Tips for Filming Slow Motion
First, How Slow Motion Actually Works
Understanding the basic principle of slow motion is helpful for both properly following and bending the format’s rules, so bear with me for just a second. Slow motion captures a bunch of pictures very fast—at least 120 images per second, and often 300 or more. Meanwhile, video typically plays back at an eyeball-friendly 24-30 frames a second. Your 300 images may have been filmed in one second of real shooting, but they will last for 10 seconds on screen, because you want to slow things done on the screen. And slow motion is born. slow motion, slow motion video, slow motion filming, slow mo
Frame rate per second
Slow motion really doesn’t work very well on camera systems not designed for it in the first place. So if your camera only shoots 24 or 30 frames per second of video, your slow motion will be merely faked by editing. It’ll suck. This is about capturing life you normally can’t see: The flitting of a bug’s wings, the popping of a water balloon, the fleeting micro-expression of joy or pain on a person’s otherwise complacent face. While most common camcorders won’t have the high frame rates available in their settings. Action cameras more likely allow higher frame rates so we can create those amazing slow-mo shots. For example GoPro Hero4 Black can shoot up to 120 FPS.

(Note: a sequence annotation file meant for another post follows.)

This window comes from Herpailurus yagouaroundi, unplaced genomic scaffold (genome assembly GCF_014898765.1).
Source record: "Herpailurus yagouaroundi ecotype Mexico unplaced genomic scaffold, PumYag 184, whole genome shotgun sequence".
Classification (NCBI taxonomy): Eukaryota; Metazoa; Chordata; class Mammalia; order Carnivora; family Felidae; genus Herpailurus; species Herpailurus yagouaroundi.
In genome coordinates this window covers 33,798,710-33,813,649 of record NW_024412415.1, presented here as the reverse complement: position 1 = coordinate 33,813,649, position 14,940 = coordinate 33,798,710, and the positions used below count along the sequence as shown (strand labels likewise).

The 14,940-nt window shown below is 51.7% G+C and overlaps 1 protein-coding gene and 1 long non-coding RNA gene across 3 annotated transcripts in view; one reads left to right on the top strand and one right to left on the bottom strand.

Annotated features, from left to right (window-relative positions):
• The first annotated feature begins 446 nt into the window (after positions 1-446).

Use Lots of Light
As we found out first hand, if you’re shooting somewhere dark, you’re screwed. The faster the shutter speed, the more light you need to shine on the object. When you shoot slow mo, you are taking pictures quickly. And when you take pictures quickly, light has less time to create an image in your camera. Shoot in plenty of light, or you will get dark and gloomy slow-mo.
You’re always better off shooting on a tripod for optimum clarity, but if there’s one time you can get away without it, it’s slow motion. video service toronto, video editing toronto
If you are shooting with a very shallow depth of field, the focus of the shot is vital to it being usable. In this case using a tripod is important, any slight movement of your hands could shift the camera out of focus.
The downside to shooting in slow mo is that you almost always end up with more footage than you need. You need to have plenty of storage on hand, if you are planning to film slow motion.
The final problem with slow mo is sound, as in, there is none. That’s the reason you hear music playing over clips.
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